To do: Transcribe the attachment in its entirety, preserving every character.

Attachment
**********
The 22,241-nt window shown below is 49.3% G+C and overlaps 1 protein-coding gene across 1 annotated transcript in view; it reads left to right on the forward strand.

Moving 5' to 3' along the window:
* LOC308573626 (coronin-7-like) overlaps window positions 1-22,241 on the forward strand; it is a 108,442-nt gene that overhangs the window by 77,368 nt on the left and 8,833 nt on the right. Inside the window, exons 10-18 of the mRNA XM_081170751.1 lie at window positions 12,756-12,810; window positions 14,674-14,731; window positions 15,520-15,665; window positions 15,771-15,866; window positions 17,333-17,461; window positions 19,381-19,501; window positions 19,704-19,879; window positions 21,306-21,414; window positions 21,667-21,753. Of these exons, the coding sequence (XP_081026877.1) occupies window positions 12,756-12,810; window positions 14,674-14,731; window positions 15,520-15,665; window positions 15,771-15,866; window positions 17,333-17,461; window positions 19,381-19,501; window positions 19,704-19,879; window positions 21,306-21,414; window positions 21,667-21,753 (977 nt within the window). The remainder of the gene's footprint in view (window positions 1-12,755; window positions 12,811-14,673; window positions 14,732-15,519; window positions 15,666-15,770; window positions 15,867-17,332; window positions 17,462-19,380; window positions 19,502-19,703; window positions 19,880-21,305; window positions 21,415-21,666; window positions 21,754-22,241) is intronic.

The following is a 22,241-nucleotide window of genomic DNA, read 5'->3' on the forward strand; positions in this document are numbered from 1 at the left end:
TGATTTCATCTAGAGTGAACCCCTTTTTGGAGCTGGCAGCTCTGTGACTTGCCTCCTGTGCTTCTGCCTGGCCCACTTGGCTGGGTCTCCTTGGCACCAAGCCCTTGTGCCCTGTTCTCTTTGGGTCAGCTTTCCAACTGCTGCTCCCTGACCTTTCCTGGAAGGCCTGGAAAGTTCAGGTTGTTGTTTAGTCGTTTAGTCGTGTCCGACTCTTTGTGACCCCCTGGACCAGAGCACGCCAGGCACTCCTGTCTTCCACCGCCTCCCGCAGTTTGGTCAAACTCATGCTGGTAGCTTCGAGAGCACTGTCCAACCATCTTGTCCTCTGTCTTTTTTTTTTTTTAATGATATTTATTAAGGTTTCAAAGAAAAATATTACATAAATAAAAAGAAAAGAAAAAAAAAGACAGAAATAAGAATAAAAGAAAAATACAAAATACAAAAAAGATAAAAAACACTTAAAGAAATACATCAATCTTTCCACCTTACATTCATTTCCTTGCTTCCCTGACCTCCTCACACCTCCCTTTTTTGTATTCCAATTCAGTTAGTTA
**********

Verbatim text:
The 22,241-nt window shown below is 49.3% G+C and overlaps 1 protein-coding gene across 1 annotated transcript in view; it reads left to right on the forward strand.

Moving 5' to 3' along the window:
* LOC308573626 (coronin-7-like) overlaps window positions 1-22,241 on the forward strand; it is a 108,442-nt gene that overhangs the window by 77,368 nt on the left and 8,833 nt on the right. Inside the window, exons 10-18 of the mRNA XM_081170751.1 lie at window positions 12,756-12,810; window positions 14,674-14,731; window positions 15,520-15,665; window positions 15,771-15,866; window positions 17,333-17,461; window positions 19,381-19,501; window positions 19,704-19,879; window positions 21,306-21,414; window positions 21,667-21,753. Of these exons, the coding sequence (XP_081026877.1) occupies window positions 12,756-12,810; window positions 14,674-14,731; window positions 15,520-15,665; window positions 15,771-15,866; window positions 17,333-17,461; window positions 19,381-19,501; window positions 19,704-19,879; window positions 21,306-21,414; window positions 21,667-21,753 (977 nt within the window). The remainder of the gene's footprint in view (window positions 1-12,755; window positions 12,811-14,673; window positions 14,732-15,519; window positions 15,666-15,770; window positions 15,867-17,332; window positions 17,462-19,380; window positions 19,502-19,703; window positions 19,880-21,305; window positions 21,415-21,666; window positions 21,754-22,241) is intronic.

The following is a 22,241-nucleotide window of genomic DNA, read 5'->3' on the forward strand; positions in this document are numbered from 1 at the left end:
TGATTTCATCTAGAGTGAACCCCTTTTTGGAGCTGGCAGCTCTGTGACTTGCCTCCTGTGCTTCTGCCTGGCCCACTTGGCTGGGTCTCCTTGGCACCAAGCCCTTGTGCCCTGTTCTCTTTGGGTCAGCTTTCCAACTGCTGCTCCCTGACCTTTCCTGGAAGGCCTGGAAAGTTCAGGTTGTTGTTTAGTCGTTTAGTCGTGTCCGACTCTTTGTGACCCCCTGGACCAGAGCACGCCAGGCACTCCTGTCTTCCACCGCCTCCCGCAGTTTGGTCAAACTCATGCTGGTAGCTTCGAGAGCACTGTCCAACCATCTTGTCCTCTGTCTTTTTTTTTTTTTAATGATATTTATTAAGGTTTCAAAGAAAAATATTACATAAATAAAAAGAAAAGAAAAAAAAAGACAGAAATAAGAATAAAAGAAAAATACAAAATACAAAAAAGATAAAAAACACTTAAAGAAATACATCAATCTTTCCACCTTACATTCATTTCCTTGCTTCCCTGACCTCCTCACACCTCCCTTTTTTGTATTCCAATTCAGTTAGTTA